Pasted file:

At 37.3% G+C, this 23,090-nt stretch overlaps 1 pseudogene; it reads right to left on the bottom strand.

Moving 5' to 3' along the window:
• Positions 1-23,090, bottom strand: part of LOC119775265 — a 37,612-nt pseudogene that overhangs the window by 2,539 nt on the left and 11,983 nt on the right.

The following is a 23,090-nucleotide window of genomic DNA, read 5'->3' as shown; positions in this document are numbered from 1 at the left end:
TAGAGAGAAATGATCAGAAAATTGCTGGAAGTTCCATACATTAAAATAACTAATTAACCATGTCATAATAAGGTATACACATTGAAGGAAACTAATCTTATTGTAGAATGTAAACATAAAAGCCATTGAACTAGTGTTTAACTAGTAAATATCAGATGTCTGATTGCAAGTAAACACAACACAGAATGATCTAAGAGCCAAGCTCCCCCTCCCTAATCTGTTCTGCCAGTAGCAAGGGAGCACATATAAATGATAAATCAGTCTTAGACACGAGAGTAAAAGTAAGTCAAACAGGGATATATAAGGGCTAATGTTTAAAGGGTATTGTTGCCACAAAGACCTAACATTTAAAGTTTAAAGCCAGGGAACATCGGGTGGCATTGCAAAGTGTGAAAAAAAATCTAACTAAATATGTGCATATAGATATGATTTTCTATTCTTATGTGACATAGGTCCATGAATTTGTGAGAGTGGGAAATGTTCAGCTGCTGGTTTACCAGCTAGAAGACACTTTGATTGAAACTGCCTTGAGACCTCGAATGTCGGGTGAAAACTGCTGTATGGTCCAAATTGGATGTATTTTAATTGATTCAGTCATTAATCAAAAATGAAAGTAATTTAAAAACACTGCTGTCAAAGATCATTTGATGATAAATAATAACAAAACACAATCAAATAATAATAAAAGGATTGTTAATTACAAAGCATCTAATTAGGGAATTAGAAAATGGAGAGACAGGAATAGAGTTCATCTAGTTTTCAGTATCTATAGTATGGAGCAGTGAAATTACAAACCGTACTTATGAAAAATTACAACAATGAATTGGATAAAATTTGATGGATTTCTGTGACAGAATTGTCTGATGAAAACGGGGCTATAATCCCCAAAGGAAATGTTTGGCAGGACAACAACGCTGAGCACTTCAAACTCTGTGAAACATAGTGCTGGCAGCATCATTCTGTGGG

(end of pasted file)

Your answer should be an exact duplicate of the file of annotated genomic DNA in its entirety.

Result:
At 37.3% G+C, this 23,090-nt stretch overlaps 1 pseudogene; it reads right to left on the bottom strand.

Moving 5' to 3' along the window:
• Positions 1-23,090, bottom strand: part of LOC119775265 — a 37,612-nt pseudogene that overhangs the window by 2,539 nt on the left and 11,983 nt on the right.

The following is a 23,090-nucleotide window of genomic DNA, read 5'->3' as shown; positions in this document are numbered from 1 at the left end:
TAGAGAGAAATGATCAGAAAATTGCTGGAAGTTCCATACATTAAAATAACTAATTAACCATGTCATAATAAGGTATACACATTGAAGGAAACTAATCTTATTGTAGAATGTAAACATAAAAGCCATTGAACTAGTGTTTAACTAGTAAATATCAGATGTCTGATTGCAAGTAAACACAACACAGAATGATCTAAGAGCCAAGCTCCCCCTCCCTAATCTGTTCTGCCAGTAGCAAGGGAGCACATATAAATGATAAATCAGTCTTAGACACGAGAGTAAAAGTAAGTCAAACAGGGATATATAAGGGCTAATGTTTAAAGGGTATTGTTGCCACAAAGACCTAACATTTAAAGTTTAAAGCCAGGGAACATCGGGTGGCATTGCAAAGTGTGAAAAAAAATCTAACTAAATATGTGCATATAGATATGATTTTCTATTCTTATGTGACATAGGTCCATGAATTTGTGAGAGTGGGAAATGTTCAGCTGCTGGTTTACCAGCTAGAAGACACTTTGATTGAAACTGCCTTGAGACCTCGAATGTCGGGTGAAAACTGCTGTATGGTCCAAATTGGATGTATTTTAATTGATTCAGTCATTAATCAAAAATGAAAGTAATTTAAAAACACTGCTGTCAAAGATCATTTGATGATAAATAATAACAAAACACAATCAAATAATAATAAAAGGATTGTTAATTACAAAGCATCTAATTAGGGAATTAGAAAATGGAGAGACAGGAATAGAGTTCATCTAGTTTTCAGTATCTATAGTATGGAGCAGTGAAATTACAAACCGTACTTATGAAAAATTACAACAATGAATTGGATAAAATTTGATGGATTTCTGTGACAGAATTGTCTGATGAAAACGGGGCTATAATCCCCAAAGGAAATGTTTGGCAGGACAACAACGCTGAGCACTTCAAACTCTGTGAAACATAGTGCTGGCAGCATCATTCTGTGGG